The train races into view, and in the space of a heartbeat, the cars derail and crash into a wall of concrete, flipping onto their sides and skidding along the track with terrifying speed and force.
Security footage shows the horror of the moment an express train derailed as it hurtled around a curve in northwestern Spain on Wednesday. A spokeswoman for the Spanish government in the Galicia region, speaking on routine condition of anonymity, confirmed 80 people have died in the crash.
A woman from Arlington, Virginia, is among the dead. And at least five other U.S. citizens were injured, Deputy State Department spokeswoman Marie Harf said.
Flames burst out of one train car as another car was snapped in half after the crash. Rescue crews and fellow passengers pulled bodies through broken windows and pried open doors as stunned survivors looked on.
Investigations into the cause of the crash continue, but suggestions that the train was traveling too fast appear to be gaining weight.
The train driver is being questioned by police and is under formal investigation, said Maria Pardo Rios, a spokeswoman for the Galicia regional supreme court. "He is not being charged by a judge at the moment -- it is all at a police level," she said.
Of the scores of people injured in the crash, 95 remained hospitalized Thursday, officials said. Thirty-two adults were in critical condition.
Most of the deaths happened at the scene, Rios said. In Spain, judges typically record deaths that take place outside of hospitals.
Judicial teams are still at the crash site and expect to find more bodies, she told CNN on Thursday morning.
Interim charge d'affaires Luis G. Moreno at the embassy said it was in touch "with families of some injured American citizens."
"We are deeply shocked by the news of last night's train crash in Galicia. Our hearts and prayers are with the friends and families of the victims," he said Thursday.
UK Foreign Secretary William Hague said one British citizen was injured.
The crash came on the eve of a public holiday held to mark the region's saint's day. Local officials canceled festivities planned for Wednesday night and Thursday across Galicia.
Train's speed questioned
The state railway, Renfe, said the train crashed on a curve several kilometers from the train station in the city of Santiago de Compostela, a popular tourist destination.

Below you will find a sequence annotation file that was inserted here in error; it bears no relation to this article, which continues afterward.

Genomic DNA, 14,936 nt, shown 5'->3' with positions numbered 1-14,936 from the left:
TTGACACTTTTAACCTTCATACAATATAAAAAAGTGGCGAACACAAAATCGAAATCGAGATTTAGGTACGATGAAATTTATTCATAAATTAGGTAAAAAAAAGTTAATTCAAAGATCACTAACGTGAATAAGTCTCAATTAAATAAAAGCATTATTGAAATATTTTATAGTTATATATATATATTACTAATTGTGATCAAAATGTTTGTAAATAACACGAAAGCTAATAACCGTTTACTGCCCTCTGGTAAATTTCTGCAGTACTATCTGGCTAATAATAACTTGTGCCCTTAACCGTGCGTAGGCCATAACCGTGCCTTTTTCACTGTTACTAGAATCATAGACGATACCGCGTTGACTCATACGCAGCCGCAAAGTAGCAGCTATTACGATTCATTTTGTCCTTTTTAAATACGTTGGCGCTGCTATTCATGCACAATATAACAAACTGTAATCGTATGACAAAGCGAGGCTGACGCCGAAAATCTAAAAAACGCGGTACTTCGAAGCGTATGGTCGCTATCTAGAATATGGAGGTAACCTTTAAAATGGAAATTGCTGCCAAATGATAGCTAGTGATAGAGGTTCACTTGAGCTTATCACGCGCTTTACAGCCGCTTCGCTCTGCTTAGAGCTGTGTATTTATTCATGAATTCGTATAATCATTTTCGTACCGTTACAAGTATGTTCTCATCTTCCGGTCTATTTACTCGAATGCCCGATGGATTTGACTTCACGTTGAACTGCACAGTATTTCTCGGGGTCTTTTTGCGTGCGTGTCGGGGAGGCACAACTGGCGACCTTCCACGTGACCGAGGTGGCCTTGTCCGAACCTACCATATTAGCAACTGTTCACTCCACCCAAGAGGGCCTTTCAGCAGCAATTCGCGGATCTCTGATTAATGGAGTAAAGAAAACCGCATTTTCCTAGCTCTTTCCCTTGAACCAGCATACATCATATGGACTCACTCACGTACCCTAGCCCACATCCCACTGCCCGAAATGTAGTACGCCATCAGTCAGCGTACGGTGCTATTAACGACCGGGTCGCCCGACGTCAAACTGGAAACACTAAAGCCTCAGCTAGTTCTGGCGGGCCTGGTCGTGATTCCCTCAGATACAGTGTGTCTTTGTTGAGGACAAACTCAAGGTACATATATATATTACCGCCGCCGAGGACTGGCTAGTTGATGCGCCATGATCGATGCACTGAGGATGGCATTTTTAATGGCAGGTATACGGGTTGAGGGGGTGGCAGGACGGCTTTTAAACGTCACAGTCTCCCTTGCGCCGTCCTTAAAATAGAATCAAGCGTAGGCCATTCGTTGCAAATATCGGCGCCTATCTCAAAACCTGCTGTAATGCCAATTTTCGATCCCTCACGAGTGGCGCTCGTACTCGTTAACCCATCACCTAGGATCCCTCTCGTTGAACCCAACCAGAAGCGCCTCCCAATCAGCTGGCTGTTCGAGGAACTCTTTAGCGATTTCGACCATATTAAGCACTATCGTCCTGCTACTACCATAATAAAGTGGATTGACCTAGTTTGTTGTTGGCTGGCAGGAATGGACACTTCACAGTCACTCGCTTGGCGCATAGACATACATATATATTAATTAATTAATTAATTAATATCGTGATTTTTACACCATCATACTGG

The train was nearing the end of a six-hour trip from Madrid to the town of Ferrol in northwest Spain when it derailed at 8:41 p.m. Wednesday, the railway said.
It was unclear how fast the train was traveling when it crashed. It was capable of going up to 250 kilometers per hour (155 mph), said Julio Hermida, a spokesman for the state railway.
The driver, who suffered minor injuries, told police the train had entered the bend too fast, TVE reported.
The driver has worked for the company for the last 30 years, a spokesman for the railway confirmed to CNN. In 2000, the driver started working as a train driver assistant, and in 2003 began working as a train driver, a job the driver has held since.
Rafael Catala, secretary of state for transport and housing, told Spanish radio network Cadena SER that the "tragedy appears to be linked to the train going too fast," but that the reasons for that are not yet known.
Spanish news agency Efe and national daily El Pais cited sources within the investigation as saying that the driver had said the train was going at about 190 kilometers per hour, and that the limit on that curve was 80 kilometers per hour (50 mph.)
The president of Renfe, Julio Gomez-Pomar, told radio station COPE on Thursday that the train had undergone a routine inspection that same morning.
"The train did not have an operating problem," he said. "The maintenance and control record of the train was perfect."
Spain's King Juan Carlos visited a hospital in Santiago de Compostela where victims injured in Wednesday's train accident are recovering.